7 New York kids who didn’t have to die

March 25, 2015 | « back

By: Ted Nugent

Defenselessness is a choice. And choices have consequences.

If you choose to walk outside in the winter without the proper attire, that’s an irresponsible and ignorant choice.

If you choose to hike across Death Valley in July without water, that’s a choice. You can’t blame others when you drop of dehydration.

Should you overeat, smoke, drink and couch-squat your entire life and end up having a heart attack, that was a choice.

If you choose to eat sugary garbage, not brush your teeth and not visit the dentist annually, you have only yourself to blame when your teeth rot out. Only a soulless bloodsucker would expect someone else to pay for his or her dental care.

If you ride a motorcycle down the street without a helmet, without adequate insurance and you fall off your Harley and splatter your brains down Main Street, your choice is comfortably dumb and irresponsible. The cost of your bad decision will be passed on to others as the taxpayers are left to foot the bill to patch you back together again. That’s simply crazy.

If you choose not to have a weapon to defend yourself and home-invading meth-heads rape, torture and murder you and your children, that is a dumb and irresponsible choice.

As we seemingly have to learn over and over again, decisions have consequences.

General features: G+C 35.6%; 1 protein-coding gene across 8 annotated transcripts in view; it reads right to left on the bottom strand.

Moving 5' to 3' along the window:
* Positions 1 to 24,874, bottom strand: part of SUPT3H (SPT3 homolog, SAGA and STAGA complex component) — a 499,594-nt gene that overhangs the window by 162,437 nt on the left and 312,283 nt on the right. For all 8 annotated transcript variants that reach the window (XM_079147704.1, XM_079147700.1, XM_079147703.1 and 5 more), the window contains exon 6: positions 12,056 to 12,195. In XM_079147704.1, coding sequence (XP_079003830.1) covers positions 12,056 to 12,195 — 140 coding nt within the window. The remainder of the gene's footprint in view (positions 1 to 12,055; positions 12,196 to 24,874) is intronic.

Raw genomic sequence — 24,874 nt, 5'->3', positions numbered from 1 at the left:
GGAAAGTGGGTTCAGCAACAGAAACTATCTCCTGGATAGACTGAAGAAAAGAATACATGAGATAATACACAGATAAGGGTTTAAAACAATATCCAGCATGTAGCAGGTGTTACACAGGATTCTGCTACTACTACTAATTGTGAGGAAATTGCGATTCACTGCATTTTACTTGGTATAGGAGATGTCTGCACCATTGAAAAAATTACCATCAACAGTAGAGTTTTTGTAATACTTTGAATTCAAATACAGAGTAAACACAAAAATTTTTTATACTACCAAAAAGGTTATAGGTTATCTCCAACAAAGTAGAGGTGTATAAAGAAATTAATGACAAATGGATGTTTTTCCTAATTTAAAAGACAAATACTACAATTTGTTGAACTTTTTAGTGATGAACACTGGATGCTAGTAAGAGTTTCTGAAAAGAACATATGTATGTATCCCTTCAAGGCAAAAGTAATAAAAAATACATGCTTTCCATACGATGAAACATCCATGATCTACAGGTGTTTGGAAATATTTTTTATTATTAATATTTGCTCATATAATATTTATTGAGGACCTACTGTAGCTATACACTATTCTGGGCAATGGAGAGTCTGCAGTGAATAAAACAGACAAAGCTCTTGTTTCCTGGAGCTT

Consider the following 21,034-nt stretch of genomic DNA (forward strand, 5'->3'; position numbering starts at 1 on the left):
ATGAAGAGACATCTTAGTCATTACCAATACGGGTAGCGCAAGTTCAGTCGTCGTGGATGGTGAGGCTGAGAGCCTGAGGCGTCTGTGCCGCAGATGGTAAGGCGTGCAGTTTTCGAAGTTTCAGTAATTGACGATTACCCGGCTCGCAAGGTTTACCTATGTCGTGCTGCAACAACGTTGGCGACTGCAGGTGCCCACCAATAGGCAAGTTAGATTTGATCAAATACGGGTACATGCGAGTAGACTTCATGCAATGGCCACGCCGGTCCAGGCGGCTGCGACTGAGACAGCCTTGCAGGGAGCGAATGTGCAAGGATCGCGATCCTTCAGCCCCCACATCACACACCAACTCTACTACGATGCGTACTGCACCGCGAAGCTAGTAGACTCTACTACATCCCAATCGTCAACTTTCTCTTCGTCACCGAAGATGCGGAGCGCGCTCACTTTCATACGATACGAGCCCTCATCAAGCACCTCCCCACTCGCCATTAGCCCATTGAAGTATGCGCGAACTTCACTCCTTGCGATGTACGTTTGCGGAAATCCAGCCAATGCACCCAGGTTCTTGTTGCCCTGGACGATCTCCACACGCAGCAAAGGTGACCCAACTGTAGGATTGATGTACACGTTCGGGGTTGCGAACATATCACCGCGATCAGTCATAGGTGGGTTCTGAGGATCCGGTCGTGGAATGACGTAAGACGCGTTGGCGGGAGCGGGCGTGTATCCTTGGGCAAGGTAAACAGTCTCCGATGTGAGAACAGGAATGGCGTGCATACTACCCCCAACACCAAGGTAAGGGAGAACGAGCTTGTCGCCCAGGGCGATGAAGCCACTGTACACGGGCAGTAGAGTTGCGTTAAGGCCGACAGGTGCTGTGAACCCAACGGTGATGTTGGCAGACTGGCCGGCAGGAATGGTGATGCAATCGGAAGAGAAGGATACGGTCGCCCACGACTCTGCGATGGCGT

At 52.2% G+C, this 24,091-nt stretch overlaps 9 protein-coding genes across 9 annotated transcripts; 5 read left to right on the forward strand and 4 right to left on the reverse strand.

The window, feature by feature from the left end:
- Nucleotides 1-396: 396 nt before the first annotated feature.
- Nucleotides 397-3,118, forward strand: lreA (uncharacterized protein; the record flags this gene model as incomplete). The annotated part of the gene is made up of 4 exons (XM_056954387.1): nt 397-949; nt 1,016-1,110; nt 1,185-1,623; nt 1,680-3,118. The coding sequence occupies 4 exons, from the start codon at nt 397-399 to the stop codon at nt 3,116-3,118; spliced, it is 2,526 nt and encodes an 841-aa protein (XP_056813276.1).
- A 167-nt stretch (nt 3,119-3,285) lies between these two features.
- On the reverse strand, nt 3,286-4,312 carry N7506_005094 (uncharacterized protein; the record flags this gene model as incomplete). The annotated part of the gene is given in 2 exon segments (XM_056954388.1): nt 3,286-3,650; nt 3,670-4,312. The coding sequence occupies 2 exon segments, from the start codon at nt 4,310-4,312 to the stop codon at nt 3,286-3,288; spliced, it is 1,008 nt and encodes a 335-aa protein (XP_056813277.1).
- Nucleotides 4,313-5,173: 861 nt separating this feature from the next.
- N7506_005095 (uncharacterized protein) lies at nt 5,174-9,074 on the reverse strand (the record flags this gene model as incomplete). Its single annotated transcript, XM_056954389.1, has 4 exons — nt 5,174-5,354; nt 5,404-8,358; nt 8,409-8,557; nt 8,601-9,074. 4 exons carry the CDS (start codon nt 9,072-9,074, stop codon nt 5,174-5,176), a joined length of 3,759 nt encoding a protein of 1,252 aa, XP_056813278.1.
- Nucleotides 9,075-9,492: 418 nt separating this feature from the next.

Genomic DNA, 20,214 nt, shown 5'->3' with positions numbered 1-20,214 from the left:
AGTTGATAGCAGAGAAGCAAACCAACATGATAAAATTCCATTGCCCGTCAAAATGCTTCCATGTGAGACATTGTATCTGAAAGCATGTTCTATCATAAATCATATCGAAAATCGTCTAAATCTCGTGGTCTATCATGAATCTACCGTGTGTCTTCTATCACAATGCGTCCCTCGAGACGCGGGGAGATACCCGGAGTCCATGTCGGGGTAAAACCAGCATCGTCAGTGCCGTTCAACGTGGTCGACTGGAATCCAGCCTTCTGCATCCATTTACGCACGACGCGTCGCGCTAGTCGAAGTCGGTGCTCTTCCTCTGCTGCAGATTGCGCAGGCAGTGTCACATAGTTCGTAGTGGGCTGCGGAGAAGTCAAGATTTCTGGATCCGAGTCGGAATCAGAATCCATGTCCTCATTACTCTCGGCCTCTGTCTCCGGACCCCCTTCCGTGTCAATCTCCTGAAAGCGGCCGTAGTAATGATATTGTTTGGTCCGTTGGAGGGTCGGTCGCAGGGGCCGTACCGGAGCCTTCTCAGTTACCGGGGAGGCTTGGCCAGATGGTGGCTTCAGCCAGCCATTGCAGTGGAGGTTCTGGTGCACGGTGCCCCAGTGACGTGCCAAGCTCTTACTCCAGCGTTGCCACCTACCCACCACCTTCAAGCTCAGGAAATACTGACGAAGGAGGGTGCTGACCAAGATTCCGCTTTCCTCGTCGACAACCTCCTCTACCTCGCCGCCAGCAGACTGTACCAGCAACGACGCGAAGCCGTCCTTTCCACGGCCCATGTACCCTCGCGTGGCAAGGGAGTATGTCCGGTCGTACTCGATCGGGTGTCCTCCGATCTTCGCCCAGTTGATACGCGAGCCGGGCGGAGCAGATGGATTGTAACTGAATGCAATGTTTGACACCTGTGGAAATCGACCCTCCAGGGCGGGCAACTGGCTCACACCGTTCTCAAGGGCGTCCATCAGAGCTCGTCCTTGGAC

As gut-wrenching and heartbreaking as it was to hear about the seven kids in New York City who died in house fire, it was the choice of the parents not to install fire detectors throughout the home. As a result of this grotesque and irresponsible choice, kids died.

How sad. How unnecessary. How pathetic. How irresponsible.

Smoke alarms are cheap and very effective. To have kids and not have smoke detectors throughout your home is child neglect. But that’s your choice.

The Nugent tribe has sufficient firepower throughout our home and on our persons to turn meth-heads into worm food. We also have numerous fire extinguishers, sufficient smoke alarms and learned evacuation plans in the event of fire.

Fire is one of America’s leading cause of deaths.

According to the National Fire Protection Association, seven Americans die each day from fire-related injuries.

Of the deaths resulting from home fires, 60 percent were in homes that did not have smoke alarms or had smoke alarms that did not work.

This is so unnecessary. So tragic. Thousands of Americans are killed or injured as a result of home fires where a cheap home smoke detector could have saved lives.

Before hitting the rock-‘n’-roll highway each summer, the first thing I ask my tour commando is where the fire extinguishers are located on the buses, trucks, backstage and on stage. Just as I would not step foot into a movie theater or restaurant without my trusty handgun and a couple of spare magazines full of proper ammo designed to stop meth-heads, paroled punks and carjackers, I refuse to step foot onto a tour bus without a fire extinguisher and smoke detector.

Seven kids in the Big Apple are dead because their parents didn’t have adequate smoke detectors throughout their home. Weep and pray for these kids. And then go out and buy fire extinguishers and sufficient smoke detectors for your home and replace the batteries every year. Call your local fire department if you can’t afford smoke detectors. They will help you.

Choices have consequences. To not have sufficient smoke detectors in your home to protect yourself and your family is grossly irresponsible.

Don’t feed your kids garbage, and don’t leave your kids defenseless against one of America’s leading killers: fire.